Thursday, September 14, 2023 – Apple has announced that the upcoming iPhone will not include its proprietary lightning charging port, as mandated by the EU. The tech giant stated that the iPhone 15, which was introduced on Tuesday at its annual event, would adopt a USB-C connector as the "universally accepted standard."

The new iPhone, which goes on sale next week, is the first to include a different charging port since 2012. The EU had instructed the tech giant to abandon its proprietary charging connectors to make life easier for consumers, save them money, and assist minimize e-waste by encouraging charger re-use.

According to Tim Cook, the iPhones 15 and 15 Plus now feature brighter screens and enhanced camera systems, while the high-end iPhone 15 Pro and Pro Max now have a titanium frame to increase strength and an "action button" in place of the mute switch that can be programmed to do several functions.

Source: BBC 

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Neuralink Secures Approval For Human Trials

Elon Musk departs the Phillip Burton Federal Building and United States Court House in San Francisco, on Tuesday, Jan. 24, 2023.

Photo Source: AP Images

Wednesday, September 20, 2023 – Neuralink announced that an independent review board has approved it to begin recruiting patients for its first human trial. In a six-year research, the business is looking for people with paralysis to test its revolutionary Brain-Computer Interface technology.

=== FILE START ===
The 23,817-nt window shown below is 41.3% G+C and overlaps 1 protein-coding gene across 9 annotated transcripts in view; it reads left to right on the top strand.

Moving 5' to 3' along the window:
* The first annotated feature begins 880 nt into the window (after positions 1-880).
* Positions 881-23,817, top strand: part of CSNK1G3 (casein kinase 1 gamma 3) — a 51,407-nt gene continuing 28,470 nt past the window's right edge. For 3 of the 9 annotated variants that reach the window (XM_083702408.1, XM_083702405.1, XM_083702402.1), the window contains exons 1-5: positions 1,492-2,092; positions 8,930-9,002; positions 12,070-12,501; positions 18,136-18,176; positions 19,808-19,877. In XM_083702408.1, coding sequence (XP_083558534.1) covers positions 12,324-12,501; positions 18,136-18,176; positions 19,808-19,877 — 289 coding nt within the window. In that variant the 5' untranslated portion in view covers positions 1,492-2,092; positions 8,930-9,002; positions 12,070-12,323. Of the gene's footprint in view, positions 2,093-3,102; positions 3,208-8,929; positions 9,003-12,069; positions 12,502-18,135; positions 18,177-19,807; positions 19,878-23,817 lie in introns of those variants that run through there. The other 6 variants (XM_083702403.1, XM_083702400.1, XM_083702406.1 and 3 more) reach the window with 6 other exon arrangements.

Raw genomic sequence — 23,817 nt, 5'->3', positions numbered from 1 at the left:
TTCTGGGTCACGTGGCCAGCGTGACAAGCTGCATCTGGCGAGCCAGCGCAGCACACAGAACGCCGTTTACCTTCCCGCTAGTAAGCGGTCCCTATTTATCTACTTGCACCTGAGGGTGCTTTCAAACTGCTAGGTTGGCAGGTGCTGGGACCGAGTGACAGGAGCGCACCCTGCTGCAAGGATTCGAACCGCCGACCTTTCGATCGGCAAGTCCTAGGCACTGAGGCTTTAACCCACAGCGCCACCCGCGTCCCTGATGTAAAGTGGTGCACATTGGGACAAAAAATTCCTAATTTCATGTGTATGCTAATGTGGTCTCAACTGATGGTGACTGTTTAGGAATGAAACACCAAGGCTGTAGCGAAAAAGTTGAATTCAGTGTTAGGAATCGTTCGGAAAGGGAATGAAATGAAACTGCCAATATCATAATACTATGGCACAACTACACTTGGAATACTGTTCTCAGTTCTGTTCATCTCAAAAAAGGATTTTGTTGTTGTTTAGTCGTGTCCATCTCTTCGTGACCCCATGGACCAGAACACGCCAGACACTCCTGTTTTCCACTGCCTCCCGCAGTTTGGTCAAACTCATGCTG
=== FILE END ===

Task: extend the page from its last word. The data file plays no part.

The promise of creating an all-encompassing brain-computer to assist humans in keeping up with artificial intelligence has sparked skepticism and prompted ethical issues among neuroscientists and other academics. Several investigations were launched in response to the allegations, including one by the Department of Agriculture into animal mistreatment and another by the Department of Transportation into the mishandling of biohazardous chemicals across state lines.

The FDA declined the company's request for accelerated human trials last year, but in May it granted Neuralink an experimental device exemption, which allows the device to be used in clinical investigations. The agency hasn't said how its earlier concerns were addressed.

Source: The Guardian 

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ChatGPT Improves And Can Now Browse The Internet


Photo Source: AP Photo/Richard Drew

Thursday, September 28, 2023 – OpenAI, the Microsoft-backed creator of ChatGPT, has confirmed that the chatbot can now search the internet for current information. Previously, the artificial intelligence-powered system was only educated using data up to September 2021. As a result of the change, select premium users will be able to ask the chatbot questions about current events and may also gain access to news.

ChatGPT had not searched the internet until recently for a variety of reasons, including high computational costs. It is commonly stated that each inquiry costs OpenAI a few pennies. 

According to the AI itself, this development is only coming now because constructing language models was time-consuming and resource-intensive; using real-time data could introduce mistakes; and there were certain privacy and ethical concerns about accessing real-time information–notably copyrighted content–without authorization.

Source: BBC